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Nearly half of customer experience (CX) employees globally say they hate the time pressures, inconsistent expectations, and health and safety concerns related to their jobs. They crave clearer expectations, better working relationships and more support.
And new research shows employers are beginning to respond to those preferences.
Roughly 74% of 800 global CX leaders surveyed by MIT Technology Review Insights for a new research report say their organizations are providing CX employees with access to mental wellness tools and resources. They’re also aiming to become more flexible — offering job sharing, four-day workweeks, hybrid working and access to co-working centers.
Despite these efforts, the research found that for 75% of organizations, low morale/engagement among CX staff is a top challenge. Too many companies aren’t making enough effort to create an environment that fully supports CX employees’ well-being.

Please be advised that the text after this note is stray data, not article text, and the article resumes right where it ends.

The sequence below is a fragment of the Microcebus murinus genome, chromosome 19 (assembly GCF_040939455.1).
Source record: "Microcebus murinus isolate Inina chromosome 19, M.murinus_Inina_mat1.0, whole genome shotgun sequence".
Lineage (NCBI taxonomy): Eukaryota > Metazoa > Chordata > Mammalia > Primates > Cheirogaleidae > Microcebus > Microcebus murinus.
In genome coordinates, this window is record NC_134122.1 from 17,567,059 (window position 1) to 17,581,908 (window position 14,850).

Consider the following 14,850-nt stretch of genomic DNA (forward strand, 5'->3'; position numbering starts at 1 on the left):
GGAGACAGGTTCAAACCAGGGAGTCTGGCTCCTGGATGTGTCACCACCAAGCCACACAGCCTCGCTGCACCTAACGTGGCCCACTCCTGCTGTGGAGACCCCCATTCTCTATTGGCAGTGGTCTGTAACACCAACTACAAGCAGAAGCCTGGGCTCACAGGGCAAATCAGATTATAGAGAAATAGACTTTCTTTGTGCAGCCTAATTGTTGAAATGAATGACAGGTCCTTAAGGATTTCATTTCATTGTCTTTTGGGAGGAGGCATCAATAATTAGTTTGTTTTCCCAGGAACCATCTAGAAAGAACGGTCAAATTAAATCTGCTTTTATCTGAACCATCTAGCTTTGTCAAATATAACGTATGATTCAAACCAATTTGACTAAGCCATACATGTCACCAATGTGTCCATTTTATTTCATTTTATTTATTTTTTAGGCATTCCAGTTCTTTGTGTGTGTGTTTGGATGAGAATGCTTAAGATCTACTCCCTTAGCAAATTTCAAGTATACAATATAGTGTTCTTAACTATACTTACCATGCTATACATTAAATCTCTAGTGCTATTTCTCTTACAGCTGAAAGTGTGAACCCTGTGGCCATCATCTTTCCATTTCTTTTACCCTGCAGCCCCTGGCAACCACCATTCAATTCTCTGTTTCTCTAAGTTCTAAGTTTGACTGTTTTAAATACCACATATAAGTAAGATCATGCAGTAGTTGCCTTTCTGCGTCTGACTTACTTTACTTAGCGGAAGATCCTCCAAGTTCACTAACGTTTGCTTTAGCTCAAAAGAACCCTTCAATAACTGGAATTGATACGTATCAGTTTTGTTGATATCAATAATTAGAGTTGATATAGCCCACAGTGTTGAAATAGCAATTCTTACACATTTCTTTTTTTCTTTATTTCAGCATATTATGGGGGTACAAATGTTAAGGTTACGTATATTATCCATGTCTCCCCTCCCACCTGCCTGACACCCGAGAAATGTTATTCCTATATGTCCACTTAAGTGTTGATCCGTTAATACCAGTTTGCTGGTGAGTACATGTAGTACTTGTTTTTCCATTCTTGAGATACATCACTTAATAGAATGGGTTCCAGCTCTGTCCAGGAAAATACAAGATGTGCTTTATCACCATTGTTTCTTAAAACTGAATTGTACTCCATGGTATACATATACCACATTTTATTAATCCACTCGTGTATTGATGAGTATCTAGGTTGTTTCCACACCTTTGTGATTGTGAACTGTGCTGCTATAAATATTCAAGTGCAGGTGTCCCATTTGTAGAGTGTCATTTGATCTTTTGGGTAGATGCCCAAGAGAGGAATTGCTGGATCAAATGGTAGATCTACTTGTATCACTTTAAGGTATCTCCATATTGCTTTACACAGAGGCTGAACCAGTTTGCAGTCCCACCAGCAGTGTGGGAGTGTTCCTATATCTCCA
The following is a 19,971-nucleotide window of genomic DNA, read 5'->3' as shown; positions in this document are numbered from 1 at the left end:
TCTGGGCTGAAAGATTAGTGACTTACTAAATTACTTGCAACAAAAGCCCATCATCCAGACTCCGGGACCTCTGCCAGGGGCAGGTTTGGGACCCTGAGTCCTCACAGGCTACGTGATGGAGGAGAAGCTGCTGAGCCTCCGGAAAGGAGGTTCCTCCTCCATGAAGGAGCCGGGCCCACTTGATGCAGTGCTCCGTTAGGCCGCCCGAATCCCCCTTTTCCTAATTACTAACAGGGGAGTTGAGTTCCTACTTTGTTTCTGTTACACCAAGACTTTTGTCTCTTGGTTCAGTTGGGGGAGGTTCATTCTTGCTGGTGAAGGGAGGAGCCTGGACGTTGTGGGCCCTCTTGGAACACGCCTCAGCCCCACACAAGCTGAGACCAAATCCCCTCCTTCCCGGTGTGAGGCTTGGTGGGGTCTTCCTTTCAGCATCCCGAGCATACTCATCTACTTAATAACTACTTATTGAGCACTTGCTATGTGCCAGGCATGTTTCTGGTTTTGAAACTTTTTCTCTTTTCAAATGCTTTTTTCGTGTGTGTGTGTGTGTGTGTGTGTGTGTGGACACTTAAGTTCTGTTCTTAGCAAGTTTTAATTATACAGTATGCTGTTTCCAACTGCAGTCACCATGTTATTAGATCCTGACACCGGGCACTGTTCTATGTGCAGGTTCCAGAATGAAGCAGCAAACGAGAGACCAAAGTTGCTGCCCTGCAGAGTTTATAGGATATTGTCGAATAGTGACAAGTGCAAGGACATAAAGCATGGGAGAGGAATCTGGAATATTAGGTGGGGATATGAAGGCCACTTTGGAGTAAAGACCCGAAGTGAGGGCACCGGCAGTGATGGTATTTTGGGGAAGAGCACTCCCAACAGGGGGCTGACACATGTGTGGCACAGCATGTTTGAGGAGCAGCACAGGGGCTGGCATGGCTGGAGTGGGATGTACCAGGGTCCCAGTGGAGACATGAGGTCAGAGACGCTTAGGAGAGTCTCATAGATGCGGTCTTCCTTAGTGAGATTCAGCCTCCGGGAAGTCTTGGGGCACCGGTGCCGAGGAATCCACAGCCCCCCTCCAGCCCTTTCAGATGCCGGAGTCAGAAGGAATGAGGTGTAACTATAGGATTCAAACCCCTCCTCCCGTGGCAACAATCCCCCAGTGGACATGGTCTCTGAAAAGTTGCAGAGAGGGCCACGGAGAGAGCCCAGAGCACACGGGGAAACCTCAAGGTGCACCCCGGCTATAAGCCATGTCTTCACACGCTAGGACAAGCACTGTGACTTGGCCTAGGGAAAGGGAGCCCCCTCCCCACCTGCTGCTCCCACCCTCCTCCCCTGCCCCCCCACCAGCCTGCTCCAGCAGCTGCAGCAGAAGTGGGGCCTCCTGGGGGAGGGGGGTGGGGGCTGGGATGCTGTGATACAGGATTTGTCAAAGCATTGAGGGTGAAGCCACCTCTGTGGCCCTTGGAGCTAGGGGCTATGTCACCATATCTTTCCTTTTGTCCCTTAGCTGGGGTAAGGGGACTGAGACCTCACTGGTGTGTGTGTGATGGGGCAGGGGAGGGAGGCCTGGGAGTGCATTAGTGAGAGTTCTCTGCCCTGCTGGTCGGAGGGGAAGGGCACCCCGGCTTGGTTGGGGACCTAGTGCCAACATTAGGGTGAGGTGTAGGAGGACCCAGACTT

What factors are most important to customer experience employees regarding their well-being at work? A Valuegraphics Project survey of 16,000 contact center agents worldwide discovered that relationships, health and well-being, as well as belonging at work, are all high on the list of personal values. And one powerful way to address those needs while increasing engagement and retention is to create a culture of belonging — where employees feel heard, understood, supported and valued.
A culture of belonging is foundational to building relationships, ensuring well-being and providing meaningful support to contact center employees. Eric Thomas, Global Diversity, Equity and Inclusion Officer at Genesys explains that a culture of belonging is one where employees can be their best selves and show up in an authentic way, no matter their background.
“If I can come to work and be my best self, I’ll be engaged, excited about what I’m doing, and excited about how I’m contributing to my organization’s abilities to hit its goals,” said Thomas.
“Contact center agents are there to provide your customers the best experience possible. And if they’re not feeling engaged or if they don’t feel a sense of belonging, that contributes to how they show up with customers,” he added.